How to Plant Strawberries in South Florida
Garden strawberries (Fragaria x ananassa) are hardy perennials in U.S. Department of Agriculture plant hardiness zones 4 through 8, but they're grown as annuals in the warmer climate of Florida. In South Florida, which falls into USDA zone 10, and the Florida Keys, which are in USDA zone 11, gardeners should plant strawberries in the fall for a winter or early spring harvest.
In all of Florida, the ideal planting window runs from the beginning of October until the middle of November. When they're planted at that time, the plants generally begin flowering in late fall or early winter and begin producing fruit in mid-winter. Fruit production continues through spring, until the weather begins to warm.
Varieties for Florida
The University of Florida Institute of Food and Agricultural Sciences Extension recommends three strawberry cultivars for home gardeners: 'Camarosa,' 'Festival' and 'Sweet Charlie'. These varieties are well-adapted to the day lengths and temperature ranges of the Florida winter and produce well in the state. They are June-bearing varieties, a type of strawberry that produces a single crop of berries. Ever-bearing types, which produce two separate crops each season, do not perform well in Florida.
Site Conditions and Soil Preparation
Strawberries need full sun and well-drained soil to produce well. Choose a site that gets at least eight hours of direct sun exposure per day. Prepare a raised bed in that location by mounding soil 7 to 9 inches high and about 2 feet wide.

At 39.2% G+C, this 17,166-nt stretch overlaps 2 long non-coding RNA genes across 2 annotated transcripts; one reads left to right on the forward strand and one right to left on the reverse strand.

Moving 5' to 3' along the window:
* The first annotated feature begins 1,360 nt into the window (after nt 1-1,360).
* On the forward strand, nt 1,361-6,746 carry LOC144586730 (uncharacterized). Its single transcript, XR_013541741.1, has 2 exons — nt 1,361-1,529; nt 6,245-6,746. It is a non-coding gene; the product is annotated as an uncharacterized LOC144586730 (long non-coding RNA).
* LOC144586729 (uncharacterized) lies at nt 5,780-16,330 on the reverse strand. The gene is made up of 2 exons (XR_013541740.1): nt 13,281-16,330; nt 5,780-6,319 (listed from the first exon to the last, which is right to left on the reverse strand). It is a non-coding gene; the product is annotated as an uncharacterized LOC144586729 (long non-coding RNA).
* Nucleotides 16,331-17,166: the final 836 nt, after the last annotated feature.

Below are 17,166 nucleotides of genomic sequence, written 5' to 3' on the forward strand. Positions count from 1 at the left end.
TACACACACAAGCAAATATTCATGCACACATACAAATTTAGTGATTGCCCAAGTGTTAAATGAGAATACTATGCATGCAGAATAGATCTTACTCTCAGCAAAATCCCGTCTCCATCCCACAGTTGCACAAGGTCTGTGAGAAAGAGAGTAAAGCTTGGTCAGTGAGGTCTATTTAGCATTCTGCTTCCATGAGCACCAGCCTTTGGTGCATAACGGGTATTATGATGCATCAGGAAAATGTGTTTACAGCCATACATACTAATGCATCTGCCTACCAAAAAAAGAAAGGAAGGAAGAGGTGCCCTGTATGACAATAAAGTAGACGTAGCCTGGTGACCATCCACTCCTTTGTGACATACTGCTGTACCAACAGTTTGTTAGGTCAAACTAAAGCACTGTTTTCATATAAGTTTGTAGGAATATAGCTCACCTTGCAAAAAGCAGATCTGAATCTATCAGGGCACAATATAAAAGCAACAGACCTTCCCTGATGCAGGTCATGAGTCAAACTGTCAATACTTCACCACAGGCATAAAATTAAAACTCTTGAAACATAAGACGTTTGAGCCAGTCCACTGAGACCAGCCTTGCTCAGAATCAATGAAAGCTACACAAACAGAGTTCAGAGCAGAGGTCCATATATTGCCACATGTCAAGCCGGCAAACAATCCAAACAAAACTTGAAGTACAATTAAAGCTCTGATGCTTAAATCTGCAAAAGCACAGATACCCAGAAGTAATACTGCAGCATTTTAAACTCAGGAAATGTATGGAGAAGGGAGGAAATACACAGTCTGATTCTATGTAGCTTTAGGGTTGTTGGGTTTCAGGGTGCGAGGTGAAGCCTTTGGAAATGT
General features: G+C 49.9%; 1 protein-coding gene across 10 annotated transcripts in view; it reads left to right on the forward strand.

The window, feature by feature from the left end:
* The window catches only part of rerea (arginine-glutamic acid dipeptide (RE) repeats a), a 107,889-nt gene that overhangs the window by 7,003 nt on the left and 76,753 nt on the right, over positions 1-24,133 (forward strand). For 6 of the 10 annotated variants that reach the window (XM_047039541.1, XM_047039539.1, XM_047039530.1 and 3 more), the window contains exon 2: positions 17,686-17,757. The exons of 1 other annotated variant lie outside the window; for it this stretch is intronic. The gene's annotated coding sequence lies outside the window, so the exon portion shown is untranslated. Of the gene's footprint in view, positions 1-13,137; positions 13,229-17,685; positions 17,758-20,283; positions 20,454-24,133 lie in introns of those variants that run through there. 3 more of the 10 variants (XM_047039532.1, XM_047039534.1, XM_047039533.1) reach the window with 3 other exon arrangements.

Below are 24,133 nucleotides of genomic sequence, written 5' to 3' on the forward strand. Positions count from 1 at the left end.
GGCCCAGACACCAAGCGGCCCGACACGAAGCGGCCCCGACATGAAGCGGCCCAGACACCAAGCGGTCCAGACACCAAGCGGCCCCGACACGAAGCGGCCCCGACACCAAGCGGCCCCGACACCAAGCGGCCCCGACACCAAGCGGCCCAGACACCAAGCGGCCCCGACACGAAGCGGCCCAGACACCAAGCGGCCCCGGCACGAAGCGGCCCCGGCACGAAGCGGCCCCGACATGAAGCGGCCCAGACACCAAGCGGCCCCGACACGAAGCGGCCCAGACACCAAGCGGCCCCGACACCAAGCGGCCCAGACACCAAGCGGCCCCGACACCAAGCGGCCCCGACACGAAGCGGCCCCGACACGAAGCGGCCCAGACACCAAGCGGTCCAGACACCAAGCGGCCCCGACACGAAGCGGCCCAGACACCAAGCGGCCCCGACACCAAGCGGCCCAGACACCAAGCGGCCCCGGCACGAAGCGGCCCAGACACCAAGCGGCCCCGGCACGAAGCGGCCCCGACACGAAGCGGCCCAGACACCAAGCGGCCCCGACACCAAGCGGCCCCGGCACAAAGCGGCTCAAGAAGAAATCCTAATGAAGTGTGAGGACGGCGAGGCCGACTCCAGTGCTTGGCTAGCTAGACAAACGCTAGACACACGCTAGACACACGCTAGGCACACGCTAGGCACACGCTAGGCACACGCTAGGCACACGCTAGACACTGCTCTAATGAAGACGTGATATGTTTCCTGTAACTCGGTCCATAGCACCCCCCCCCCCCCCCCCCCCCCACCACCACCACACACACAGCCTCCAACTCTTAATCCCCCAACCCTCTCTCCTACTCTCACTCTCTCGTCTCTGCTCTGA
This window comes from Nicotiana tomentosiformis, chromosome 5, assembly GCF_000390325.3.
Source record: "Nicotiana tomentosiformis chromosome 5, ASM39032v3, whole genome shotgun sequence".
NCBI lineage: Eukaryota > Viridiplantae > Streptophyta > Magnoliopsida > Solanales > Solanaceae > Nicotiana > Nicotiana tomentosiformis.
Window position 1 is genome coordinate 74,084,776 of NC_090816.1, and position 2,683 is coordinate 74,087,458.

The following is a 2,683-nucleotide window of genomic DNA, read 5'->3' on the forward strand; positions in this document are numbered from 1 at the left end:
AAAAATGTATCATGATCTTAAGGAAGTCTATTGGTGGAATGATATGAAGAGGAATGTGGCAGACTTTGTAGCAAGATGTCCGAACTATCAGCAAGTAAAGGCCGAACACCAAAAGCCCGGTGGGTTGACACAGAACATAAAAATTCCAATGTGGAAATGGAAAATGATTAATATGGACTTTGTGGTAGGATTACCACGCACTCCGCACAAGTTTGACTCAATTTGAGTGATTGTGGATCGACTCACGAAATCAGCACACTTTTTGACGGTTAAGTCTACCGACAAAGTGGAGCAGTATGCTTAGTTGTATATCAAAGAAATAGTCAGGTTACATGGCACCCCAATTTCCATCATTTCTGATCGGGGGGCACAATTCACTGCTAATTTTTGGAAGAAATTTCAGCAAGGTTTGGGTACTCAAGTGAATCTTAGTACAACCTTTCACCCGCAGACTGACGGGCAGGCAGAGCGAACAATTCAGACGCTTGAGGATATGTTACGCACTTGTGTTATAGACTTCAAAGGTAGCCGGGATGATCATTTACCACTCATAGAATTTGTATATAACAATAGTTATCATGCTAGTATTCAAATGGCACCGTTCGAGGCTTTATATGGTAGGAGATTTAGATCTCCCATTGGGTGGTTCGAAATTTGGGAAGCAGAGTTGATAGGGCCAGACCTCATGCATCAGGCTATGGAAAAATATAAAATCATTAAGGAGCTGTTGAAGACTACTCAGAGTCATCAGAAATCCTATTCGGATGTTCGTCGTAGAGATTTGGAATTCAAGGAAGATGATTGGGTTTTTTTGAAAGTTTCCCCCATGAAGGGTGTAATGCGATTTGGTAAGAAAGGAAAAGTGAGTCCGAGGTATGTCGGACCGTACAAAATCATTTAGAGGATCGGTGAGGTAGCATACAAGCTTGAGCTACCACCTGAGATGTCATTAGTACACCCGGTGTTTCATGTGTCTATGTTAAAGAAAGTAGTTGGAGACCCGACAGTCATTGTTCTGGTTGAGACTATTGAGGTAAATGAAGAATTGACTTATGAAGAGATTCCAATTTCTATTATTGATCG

Before planting, mix 1 pound of 10-5-10 dry fertilizer into the soil for each 10 feet of planting bed length. Scatter another 1/2 pound of the fertilizer on top of the soil, and apply another 1/2 pound in a 1-inch-deep furrow down the center of the bed.
It's important to set strawberry plants at the proper depth. Set each plant so that its crown -- the point where the leaves sprout from the top of the root system -- is level with surface of the soil. If you plant too shallowly, so that the top of the roots are exposed, the roots may dry out and injure the plant. If you plant too deeply, so that the crown is buried, the plant may rot in the ground.
Set the plants in double rows down the length of the bed so that 12 inches of space are between rows and 12 to 18 inches are between plants in the rows.
If you plant bare-root plants, water them daily for the first one or two weeks after planting so that the soil stays moist and the plants don't wilt. After the plants are established in their new location, water their soil for one-half hour to one hour with a sprinkler or low-pressure hose once each week during the early part of the plants' growing season. As the weather warms in spring, increase the frequency of watering to two or three times per week.
- Quick-draining soil
- Organic compost